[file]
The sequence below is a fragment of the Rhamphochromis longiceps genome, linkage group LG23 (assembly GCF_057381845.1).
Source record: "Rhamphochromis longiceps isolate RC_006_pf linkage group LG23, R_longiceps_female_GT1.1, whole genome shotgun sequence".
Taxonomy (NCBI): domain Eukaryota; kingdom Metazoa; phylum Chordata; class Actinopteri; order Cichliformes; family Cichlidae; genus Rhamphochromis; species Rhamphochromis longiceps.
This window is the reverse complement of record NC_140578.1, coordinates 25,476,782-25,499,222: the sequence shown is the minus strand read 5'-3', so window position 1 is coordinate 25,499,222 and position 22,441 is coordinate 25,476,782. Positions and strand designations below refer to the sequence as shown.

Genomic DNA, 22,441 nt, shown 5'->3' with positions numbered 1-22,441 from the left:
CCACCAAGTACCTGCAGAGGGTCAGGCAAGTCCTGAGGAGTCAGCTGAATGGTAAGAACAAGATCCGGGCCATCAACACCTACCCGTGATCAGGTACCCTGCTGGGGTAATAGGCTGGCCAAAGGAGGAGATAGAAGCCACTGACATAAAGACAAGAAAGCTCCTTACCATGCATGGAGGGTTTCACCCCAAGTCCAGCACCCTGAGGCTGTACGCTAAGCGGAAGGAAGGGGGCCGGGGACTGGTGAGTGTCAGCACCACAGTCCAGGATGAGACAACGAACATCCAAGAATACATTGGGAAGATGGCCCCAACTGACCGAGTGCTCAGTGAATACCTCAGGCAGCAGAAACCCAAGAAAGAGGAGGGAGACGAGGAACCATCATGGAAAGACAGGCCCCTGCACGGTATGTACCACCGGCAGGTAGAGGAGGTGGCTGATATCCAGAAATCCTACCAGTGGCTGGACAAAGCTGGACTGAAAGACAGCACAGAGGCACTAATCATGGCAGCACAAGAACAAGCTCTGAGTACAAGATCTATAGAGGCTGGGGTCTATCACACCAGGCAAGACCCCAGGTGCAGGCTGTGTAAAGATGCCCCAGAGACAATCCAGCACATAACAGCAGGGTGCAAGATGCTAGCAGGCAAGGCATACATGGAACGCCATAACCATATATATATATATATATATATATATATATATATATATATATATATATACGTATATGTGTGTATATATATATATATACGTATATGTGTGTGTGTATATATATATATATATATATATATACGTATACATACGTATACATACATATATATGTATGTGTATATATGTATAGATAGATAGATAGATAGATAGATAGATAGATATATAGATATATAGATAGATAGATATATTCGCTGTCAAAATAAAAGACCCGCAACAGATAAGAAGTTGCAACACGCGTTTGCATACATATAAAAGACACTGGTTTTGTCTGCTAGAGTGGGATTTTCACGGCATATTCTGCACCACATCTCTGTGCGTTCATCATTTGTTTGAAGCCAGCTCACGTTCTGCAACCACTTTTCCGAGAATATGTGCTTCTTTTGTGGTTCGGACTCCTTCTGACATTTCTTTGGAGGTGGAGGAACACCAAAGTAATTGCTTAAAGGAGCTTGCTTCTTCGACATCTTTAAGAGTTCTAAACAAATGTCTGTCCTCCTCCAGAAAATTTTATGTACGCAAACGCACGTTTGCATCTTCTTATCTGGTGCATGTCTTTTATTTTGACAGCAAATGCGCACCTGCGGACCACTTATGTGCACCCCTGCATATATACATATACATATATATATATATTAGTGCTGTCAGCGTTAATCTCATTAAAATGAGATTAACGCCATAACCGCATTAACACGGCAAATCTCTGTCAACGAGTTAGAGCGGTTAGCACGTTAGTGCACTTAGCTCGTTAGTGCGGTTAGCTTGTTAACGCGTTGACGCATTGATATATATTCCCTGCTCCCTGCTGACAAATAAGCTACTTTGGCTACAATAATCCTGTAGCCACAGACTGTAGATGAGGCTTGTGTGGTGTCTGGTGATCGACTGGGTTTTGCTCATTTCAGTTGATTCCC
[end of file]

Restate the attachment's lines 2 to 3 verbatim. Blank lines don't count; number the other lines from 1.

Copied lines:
Source record: "Rhamphochromis longiceps isolate RC_006_pf linkage group LG23, R_longiceps_female_GT1.1, whole genome shotgun sequence".
Taxonomy (NCBI): domain Eukaryota; kingdom Metazoa; phylum Chordata; class Actinopteri; order Cichliformes; family Cichlidae; genus Rhamphochromis; species Rhamphochromis longiceps.